Culturally, and personally, one of the primary personal attributes that many of us admire is self-reliance. I read a story recently about Colonel Sanders, the founder of the Kentucky Fried Chicken franchise. He spent the majority of his life failing at nearly everything he tried, then retired at age 65 and didn't know what he was going to do with himself. He actually wished he was dead, but instead, decided to go door-to-door selling fried chicken he had cooked using his special recipe. Between age 65 and age 88, he became a huge business success and a multi-millionaire.
It's nice to hear that his story ended well, but what do you do when you're still living through the messy parts of your journey? Sometimes it isn't as simple as picking yourself up and trying something new. Sometimes you get to the spot where you run out of options. What should you do when you hit that wall? How should you respond when you can't pick yourself up, change your circumstances, or escape your problems?
When those seasons come, (and they come for us all), we really only have one primary option. Our best option is to humble ourselves and pray. Instead of relying on our own wisdom and strength to fix our issues, we can seek the Lord's direct intervention on our behalf and trust Him to do miraculous things for us, or change our attitude toward what we're going through.
In Joel 1:13-20, the people of Judah were facing a moment when all they could do was humbly pray.
I. Invite others to cry out to God together with you
In the culture of Judah and ancient Israel, the priests played a pivotal role of influence. The Lord raised them up, and established their lineage, with the goal that they minister to the people and represent them before Him. They were also given many opportunities to help keep the hearts of the people in the right place through facilitating the sacrificial system, religious feasts, and special days of worship.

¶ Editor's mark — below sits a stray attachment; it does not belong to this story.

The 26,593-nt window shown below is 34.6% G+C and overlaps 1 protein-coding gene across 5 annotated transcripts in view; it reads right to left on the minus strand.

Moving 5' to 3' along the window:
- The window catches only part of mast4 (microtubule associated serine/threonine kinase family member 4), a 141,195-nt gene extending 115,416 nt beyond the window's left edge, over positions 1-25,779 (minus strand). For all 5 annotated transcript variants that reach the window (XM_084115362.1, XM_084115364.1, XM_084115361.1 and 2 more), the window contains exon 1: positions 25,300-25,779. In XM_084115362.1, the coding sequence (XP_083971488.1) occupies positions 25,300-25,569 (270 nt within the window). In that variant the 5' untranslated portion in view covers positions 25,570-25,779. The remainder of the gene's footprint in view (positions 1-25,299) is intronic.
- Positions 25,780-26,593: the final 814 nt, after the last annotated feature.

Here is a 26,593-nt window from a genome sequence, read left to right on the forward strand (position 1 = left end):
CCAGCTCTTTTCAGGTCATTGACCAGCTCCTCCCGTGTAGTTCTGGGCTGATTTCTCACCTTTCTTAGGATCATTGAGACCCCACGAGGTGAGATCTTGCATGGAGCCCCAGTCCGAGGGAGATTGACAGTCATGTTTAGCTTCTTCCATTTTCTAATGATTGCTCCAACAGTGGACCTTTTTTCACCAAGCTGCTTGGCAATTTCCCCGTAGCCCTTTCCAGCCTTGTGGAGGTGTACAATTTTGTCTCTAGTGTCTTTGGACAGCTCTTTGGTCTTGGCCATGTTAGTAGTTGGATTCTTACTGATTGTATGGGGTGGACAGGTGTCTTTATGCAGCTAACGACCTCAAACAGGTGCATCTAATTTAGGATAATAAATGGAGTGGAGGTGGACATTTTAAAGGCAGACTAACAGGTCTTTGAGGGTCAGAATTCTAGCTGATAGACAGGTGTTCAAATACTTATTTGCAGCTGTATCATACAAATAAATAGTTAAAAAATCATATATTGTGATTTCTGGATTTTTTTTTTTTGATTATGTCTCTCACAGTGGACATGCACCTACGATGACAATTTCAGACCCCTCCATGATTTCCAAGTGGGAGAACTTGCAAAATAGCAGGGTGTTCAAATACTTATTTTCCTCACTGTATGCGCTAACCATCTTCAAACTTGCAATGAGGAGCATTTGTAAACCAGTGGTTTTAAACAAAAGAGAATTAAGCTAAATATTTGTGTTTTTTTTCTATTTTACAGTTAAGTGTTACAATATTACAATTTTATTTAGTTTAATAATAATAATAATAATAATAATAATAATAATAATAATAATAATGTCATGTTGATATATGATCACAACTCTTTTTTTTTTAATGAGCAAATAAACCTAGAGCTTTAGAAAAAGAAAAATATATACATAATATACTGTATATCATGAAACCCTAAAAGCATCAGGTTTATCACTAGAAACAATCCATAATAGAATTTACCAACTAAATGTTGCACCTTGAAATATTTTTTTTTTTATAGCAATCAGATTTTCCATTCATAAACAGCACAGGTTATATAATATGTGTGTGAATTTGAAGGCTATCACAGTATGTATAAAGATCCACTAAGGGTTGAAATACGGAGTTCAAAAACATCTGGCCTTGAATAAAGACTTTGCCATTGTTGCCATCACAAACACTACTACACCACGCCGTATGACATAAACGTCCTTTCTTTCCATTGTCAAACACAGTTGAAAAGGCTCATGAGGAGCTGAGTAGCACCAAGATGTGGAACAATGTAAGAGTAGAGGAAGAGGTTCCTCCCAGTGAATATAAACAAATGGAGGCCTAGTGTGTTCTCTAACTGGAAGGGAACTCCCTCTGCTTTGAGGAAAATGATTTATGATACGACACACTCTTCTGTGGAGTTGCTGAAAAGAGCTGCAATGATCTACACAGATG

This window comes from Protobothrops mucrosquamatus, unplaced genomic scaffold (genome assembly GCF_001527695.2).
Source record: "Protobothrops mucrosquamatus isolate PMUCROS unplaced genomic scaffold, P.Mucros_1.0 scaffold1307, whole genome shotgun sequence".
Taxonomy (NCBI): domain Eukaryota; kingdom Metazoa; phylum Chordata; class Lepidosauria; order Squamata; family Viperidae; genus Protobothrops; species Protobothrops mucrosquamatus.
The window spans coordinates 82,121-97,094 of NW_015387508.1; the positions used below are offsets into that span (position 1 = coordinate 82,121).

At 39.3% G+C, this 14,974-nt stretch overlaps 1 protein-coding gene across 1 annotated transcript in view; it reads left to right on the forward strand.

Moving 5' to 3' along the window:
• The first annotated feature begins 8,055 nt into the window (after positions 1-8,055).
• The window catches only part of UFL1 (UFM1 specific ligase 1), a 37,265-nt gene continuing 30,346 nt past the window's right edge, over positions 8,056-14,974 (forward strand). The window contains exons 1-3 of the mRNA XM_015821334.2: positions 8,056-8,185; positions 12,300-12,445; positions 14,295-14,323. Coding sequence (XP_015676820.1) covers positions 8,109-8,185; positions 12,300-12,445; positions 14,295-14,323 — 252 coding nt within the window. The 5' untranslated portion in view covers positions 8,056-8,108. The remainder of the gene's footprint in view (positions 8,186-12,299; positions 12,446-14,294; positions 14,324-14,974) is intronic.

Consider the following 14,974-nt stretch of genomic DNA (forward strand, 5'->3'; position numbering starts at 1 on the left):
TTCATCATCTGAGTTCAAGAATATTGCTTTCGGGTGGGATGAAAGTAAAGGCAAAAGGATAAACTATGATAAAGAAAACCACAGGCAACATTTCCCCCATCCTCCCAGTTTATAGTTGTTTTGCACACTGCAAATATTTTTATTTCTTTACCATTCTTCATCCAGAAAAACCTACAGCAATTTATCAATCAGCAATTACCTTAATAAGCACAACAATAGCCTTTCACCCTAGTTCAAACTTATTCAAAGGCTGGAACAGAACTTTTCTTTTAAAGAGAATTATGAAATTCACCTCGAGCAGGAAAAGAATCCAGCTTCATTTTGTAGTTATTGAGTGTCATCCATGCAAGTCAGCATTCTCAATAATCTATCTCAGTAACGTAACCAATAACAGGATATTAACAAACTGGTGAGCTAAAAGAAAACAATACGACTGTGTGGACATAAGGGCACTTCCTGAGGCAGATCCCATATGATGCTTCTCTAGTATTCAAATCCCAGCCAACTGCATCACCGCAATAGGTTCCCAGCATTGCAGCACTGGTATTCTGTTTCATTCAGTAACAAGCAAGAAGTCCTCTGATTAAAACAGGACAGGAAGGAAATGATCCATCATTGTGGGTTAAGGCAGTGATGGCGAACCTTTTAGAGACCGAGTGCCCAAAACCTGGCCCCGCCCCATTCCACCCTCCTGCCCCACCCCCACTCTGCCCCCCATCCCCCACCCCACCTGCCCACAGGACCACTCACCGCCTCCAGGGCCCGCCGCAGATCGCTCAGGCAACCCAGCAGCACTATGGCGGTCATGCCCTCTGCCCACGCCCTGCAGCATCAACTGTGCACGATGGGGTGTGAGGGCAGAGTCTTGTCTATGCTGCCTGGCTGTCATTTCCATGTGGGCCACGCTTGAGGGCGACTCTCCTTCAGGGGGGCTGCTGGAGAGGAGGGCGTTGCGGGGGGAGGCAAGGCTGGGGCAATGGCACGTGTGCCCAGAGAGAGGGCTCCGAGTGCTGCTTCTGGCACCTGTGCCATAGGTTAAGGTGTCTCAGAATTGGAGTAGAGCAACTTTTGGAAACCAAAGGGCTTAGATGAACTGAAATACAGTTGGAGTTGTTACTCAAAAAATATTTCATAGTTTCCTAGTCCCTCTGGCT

Imagine serving in their role during the time of calamity that Judah was currently experiencing. Locusts had destroyed their crops. Their economy was ruined. Their animals were dying. Their families were suffering. Now, as a byproduct of all that was going on, the people would no longer have the basic items needed to make sacrifices and offerings in the temple. They didn't have grain. They didn't have drink. And they were quickly running out of animals as well. So in addition to their physical, financial, and social problems, they also had a very obvious spiritual problem.
What's left to do in a moment like that? Does their calamity remind you of a similar season in your own life? What did the Lord do for you once He stripped away all the things you used to trust and treasure more than Him? Sometimes it takes a season of desperation to remind us of our need to cry out to the Lord.
God knows everything we need even before we make our requests. So why do you suppose He still invites us to pray to Him. R.A. Torrey once helpfully pointed out some of the reasons we're given in Scripture.